Australian Newsagency Blog

A blog on issues affecting Australia's newsagents, media and small business generally.

New lottery outlets impact the value of an existing businesses

Mark Fletcher
September 25th, 2018 · 5 Comments

Imagine the impact on your newsagency with lotteries if a new outlet opens a few minutes walk away.

Imagine you’ve worked hard for years to build up your business, traded through tough economic times and here you are experiencing nice growth and, finally, feeling that your head is above water.

And then you discover a new competitor, a business just like yours, with lotteries is to open and, for sure, take some of your customers.

In these weeks or months when you know a competitor is coming it can do  your head in as you worry abut revenue leaking from your business, growth you have achieved being wiped off. It can be distressing and can have you looking at the situation in an unhealthy way.

Once the competitor opens you have a new target, the new business. Even though they are new, and maybe new at business, it can play on your mind and have you acting irrationally.

I have never seen support from Tatts for this situation, where they have approved (encouraged?) a competitor to open close and take business from you.

This scenario of Tatts approving a new outlet close to a existing outlet is not new. It’s happened before. It’s happening now. It’s set to happen again.

I get that Tatts has the right to appoint new outlets and needs to do so as part of its business plan. However, from what I have seen, their process of deciding on new outlets, especially those close to existing outlets, is not transparent and can harm small family businesses.

There is no reasonable and independent path of review or appeal. Tatts is investigator, judge and jury. The small business negatively affected by a plan by Tatts to approve a competitor outlet is weak compared to Tatts in the process.

While I am no lawyer, from what I can tell it is a state or territory issue if a business owner wanted to agitate on this. Points of compliant and agitation could include tribunals such as QCAT, VCAT and the CTTT, small business ombundsmen, small business commissioners and, maybe but it is a long shot, state / territory gaming commissions.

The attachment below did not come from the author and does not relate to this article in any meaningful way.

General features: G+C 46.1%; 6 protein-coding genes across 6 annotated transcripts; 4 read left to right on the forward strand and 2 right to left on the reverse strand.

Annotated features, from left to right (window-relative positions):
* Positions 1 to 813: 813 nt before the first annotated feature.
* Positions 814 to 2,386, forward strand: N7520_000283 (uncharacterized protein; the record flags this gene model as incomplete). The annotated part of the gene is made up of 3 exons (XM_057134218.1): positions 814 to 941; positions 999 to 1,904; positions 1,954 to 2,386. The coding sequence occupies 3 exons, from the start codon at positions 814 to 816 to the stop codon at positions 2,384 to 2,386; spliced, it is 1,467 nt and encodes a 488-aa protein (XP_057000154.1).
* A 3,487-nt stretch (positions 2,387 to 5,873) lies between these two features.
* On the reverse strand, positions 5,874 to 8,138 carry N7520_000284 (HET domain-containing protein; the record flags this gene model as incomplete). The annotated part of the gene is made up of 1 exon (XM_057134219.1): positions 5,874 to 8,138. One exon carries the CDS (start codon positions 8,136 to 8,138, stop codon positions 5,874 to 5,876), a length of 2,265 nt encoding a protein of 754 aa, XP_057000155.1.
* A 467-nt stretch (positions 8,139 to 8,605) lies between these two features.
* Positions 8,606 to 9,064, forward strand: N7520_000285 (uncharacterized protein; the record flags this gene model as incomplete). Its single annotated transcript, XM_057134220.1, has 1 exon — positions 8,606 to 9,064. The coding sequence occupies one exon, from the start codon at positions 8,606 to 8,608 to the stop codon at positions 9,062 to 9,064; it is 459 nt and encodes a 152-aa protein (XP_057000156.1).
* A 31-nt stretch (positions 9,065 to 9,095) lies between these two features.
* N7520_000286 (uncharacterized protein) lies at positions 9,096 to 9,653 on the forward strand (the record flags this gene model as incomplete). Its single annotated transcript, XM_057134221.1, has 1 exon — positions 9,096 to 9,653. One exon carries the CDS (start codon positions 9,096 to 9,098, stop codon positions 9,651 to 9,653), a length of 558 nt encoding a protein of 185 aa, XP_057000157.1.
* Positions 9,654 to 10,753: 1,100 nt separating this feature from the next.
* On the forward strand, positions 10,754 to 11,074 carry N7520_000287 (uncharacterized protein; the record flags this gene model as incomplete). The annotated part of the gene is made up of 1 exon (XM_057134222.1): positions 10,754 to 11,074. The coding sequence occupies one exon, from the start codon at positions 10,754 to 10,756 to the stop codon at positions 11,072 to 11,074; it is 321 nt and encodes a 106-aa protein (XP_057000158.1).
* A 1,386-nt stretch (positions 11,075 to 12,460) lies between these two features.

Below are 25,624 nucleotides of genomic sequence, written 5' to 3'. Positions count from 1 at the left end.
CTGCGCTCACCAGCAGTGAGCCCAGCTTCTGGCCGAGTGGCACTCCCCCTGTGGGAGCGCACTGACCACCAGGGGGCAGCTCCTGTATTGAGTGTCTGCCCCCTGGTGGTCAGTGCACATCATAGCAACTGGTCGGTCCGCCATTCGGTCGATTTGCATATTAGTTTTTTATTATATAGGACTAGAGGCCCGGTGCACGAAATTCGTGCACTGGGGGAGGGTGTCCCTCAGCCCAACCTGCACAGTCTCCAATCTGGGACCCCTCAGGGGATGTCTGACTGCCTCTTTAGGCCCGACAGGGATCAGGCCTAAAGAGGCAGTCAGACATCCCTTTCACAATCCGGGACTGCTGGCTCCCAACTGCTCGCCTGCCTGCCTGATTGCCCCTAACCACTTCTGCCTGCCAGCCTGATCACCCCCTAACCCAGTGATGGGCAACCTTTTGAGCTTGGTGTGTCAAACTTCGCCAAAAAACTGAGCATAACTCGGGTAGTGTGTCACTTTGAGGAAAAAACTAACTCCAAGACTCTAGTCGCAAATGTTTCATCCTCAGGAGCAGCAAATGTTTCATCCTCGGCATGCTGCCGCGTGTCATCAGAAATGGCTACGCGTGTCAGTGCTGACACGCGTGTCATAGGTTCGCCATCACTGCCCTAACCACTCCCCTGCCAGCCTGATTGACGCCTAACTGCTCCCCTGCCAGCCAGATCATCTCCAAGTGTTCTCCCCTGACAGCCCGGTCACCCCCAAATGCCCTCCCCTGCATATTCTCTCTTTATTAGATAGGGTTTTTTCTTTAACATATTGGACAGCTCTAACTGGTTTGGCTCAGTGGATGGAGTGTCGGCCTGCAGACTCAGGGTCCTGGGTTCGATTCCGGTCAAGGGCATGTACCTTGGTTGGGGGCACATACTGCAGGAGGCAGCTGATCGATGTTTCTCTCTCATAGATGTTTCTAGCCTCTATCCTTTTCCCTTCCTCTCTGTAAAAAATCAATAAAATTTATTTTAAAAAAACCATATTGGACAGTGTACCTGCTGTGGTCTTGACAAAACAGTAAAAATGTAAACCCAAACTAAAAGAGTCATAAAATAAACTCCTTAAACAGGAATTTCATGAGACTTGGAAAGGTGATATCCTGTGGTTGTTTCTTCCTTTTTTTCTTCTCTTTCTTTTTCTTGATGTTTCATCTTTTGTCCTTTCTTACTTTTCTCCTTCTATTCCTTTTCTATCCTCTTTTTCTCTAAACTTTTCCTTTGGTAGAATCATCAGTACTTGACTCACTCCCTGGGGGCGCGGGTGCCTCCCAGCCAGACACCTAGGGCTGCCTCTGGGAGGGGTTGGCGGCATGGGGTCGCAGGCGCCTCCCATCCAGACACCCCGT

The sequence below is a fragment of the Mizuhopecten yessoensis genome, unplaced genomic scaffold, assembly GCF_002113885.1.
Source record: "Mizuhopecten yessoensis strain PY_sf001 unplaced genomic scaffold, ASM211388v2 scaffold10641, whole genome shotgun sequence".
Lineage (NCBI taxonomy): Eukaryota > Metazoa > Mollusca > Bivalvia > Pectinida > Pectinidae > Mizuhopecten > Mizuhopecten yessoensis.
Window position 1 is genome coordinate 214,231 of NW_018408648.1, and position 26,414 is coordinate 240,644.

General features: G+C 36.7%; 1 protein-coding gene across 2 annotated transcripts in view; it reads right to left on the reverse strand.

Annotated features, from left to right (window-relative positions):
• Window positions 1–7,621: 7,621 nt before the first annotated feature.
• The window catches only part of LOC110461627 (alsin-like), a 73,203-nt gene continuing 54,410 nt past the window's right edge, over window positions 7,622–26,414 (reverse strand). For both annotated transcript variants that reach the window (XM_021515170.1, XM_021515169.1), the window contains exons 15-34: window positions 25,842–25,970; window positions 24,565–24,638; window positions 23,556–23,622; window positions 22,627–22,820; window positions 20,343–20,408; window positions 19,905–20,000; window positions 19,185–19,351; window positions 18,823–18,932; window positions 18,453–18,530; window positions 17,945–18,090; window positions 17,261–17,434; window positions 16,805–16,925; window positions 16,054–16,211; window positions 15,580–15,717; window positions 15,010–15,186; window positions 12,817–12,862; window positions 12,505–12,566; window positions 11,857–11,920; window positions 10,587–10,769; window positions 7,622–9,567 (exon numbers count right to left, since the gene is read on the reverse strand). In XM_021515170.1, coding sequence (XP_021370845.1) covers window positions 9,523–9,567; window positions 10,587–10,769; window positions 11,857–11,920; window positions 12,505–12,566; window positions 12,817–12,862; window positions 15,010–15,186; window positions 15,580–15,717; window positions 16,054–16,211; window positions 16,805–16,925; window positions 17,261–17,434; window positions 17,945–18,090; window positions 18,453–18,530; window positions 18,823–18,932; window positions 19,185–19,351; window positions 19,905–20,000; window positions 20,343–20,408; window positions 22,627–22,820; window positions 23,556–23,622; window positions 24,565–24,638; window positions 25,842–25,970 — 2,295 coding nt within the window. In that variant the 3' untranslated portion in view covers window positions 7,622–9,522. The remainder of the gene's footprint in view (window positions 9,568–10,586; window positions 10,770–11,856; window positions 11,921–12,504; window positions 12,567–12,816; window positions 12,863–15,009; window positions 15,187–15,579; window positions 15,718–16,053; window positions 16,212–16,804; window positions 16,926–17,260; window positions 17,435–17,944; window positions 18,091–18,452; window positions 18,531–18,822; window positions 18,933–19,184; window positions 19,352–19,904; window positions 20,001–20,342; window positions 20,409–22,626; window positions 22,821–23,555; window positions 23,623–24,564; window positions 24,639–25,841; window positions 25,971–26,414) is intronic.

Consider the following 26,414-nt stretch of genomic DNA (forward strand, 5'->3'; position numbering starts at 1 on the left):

I would like to see Tatts agree a code of conduct that offers structured measurable criteria for Tatts assessing and approving new outlets and that respect the position off any existing nearby outlet within a reasonable distance of any proposed new outlet. This process needs to respect existing small businesses ahead of any benefit perceived buy people at Tatts.

If I’m wrong in what I have written here, if Tatts does have processes I suggest they establish, please outline them in comments below.

Footnote: I don ‘t have lotteries in businesses I own for several reasons including this one. I don’t want a business that is easily impacted by decisions by a core supplier. A newsagency without lotteries can thrive.


Category: Ethics · Lotteries · Social responsibility

5 responses so far ↓

  • 1 Colin // Sep 25, 2018 at 8:40 AM

    In SA this situation has been ongoing for years with OTR seemingly able to add lottery to any of their sites no matter how close an existing outlet. Where I live, there is an OTR with lottery within 50 metres of a newsagent.

    Not just Tatts have this issue. One of the largest card companies has no qualms about supplying any number of outlets no matter how close. Same with certain impulse girls trinket supplier.


  • 2 Steve // Sep 25, 2018 at 9:19 AM

    Lotterywest have been known to do the same thing, I even had a Customer Service Rep admit that they don’t consider existing outlets when someone applies for a new license.

    In one major shopping centre with 2 existing newsagent outlets Lotterywest approved a third kiosk. Within months one newsagent folded, the second folded a couple of years latter leaving the Kiosk as the only outlet.


  • 3 Jim // Sep 25, 2018 at 1:13 PM

    Tatts can essentially do as they please according to their franchise agreement. They notify existing outlets in the same catchment of an application and give you 7 days to reply as to why it shldnt be granted addressing the criteria set out in the FA. Effectively you must prove there are no incremental sales to the network, which we all know is impossible. It’s a sham process that provides no considerstion of the fixed and variable costs associated with running the nearby outlet.


  • 4 Mark Fletcher // Sep 25, 2018 at 1:15 PM

    Steve, my understanding is that with the change of government and change of CEO Lotterywest was to alter its process. I’d be interested to know if that has not transpired.


  • 5 Steve // Sep 25, 2018 at 3:31 PM

    Mark, Your probably right. The instance I mention was a few years ago, but it was pointed out to me by a Lotterywest employee and as I visit the centre regular myself I have seen the consequences.

    Though I have to admit the Kiosk that survived is a lesson in getting the most out of a small footprint. Very efficient use of space.


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